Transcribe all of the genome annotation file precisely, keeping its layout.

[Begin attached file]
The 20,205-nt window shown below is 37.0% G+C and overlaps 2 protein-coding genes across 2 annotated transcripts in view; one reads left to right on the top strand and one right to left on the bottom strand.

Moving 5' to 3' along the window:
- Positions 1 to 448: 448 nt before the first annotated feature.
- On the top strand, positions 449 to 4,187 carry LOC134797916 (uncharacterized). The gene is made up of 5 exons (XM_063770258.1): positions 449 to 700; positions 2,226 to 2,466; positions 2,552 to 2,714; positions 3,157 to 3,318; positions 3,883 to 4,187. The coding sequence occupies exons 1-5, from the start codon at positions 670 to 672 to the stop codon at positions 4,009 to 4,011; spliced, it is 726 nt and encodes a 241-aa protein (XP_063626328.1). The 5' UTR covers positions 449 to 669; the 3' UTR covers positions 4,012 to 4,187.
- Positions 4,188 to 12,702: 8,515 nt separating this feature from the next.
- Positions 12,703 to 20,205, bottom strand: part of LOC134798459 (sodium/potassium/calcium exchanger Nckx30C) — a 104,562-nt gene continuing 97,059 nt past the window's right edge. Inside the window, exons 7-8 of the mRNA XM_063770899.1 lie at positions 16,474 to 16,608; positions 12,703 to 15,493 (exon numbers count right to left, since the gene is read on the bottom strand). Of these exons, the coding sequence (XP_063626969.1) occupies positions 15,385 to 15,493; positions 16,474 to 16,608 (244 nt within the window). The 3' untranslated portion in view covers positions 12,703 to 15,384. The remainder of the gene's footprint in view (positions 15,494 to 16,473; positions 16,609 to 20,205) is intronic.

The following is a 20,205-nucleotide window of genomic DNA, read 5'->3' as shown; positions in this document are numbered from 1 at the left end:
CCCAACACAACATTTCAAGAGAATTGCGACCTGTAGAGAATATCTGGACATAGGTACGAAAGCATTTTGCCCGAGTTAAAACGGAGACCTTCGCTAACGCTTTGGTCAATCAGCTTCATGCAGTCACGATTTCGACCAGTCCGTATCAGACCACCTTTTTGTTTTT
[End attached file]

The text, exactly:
The 20,205-nt window shown below is 37.0% G+C and overlaps 2 protein-coding genes across 2 annotated transcripts in view; one reads left to right on the top strand and one right to left on the bottom strand.

Moving 5' to 3' along the window:
- Positions 1 to 448: 448 nt before the first annotated feature.
- On the top strand, positions 449 to 4,187 carry LOC134797916 (uncharacterized). The gene is made up of 5 exons (XM_063770258.1): positions 449 to 700; positions 2,226 to 2,466; positions 2,552 to 2,714; positions 3,157 to 3,318; positions 3,883 to 4,187. The coding sequence occupies exons 1-5, from the start codon at positions 670 to 672 to the stop codon at positions 4,009 to 4,011; spliced, it is 726 nt and encodes a 241-aa protein (XP_063626328.1). The 5' UTR covers positions 449 to 669; the 3' UTR covers positions 4,012 to 4,187.
- Positions 4,188 to 12,702: 8,515 nt separating this feature from the next.
- Positions 12,703 to 20,205, bottom strand: part of LOC134798459 (sodium/potassium/calcium exchanger Nckx30C) — a 104,562-nt gene continuing 97,059 nt past the window's right edge. Inside the window, exons 7-8 of the mRNA XM_063770899.1 lie at positions 16,474 to 16,608; positions 12,703 to 15,493 (exon numbers count right to left, since the gene is read on the bottom strand). Of these exons, the coding sequence (XP_063626969.1) occupies positions 15,385 to 15,493; positions 16,474 to 16,608 (244 nt within the window). The 3' untranslated portion in view covers positions 12,703 to 15,384. The remainder of the gene's footprint in view (positions 15,494 to 16,473; positions 16,609 to 20,205) is intronic.

The following is a 20,205-nucleotide window of genomic DNA, read 5'->3' as shown; positions in this document are numbered from 1 at the left end:
CCCAACACAACATTTCAAGAGAATTGCGACCTGTAGAGAATATCTGGACATAGGTACGAAAGCATTTTGCCCGAGTTAAAACGGAGACCTTCGCTAACGCTTTGGTCAATCAGCTTCATGCAGTCACGATTTCGACCAGTCCGTATCAGACCACCTTTTTGTTTTT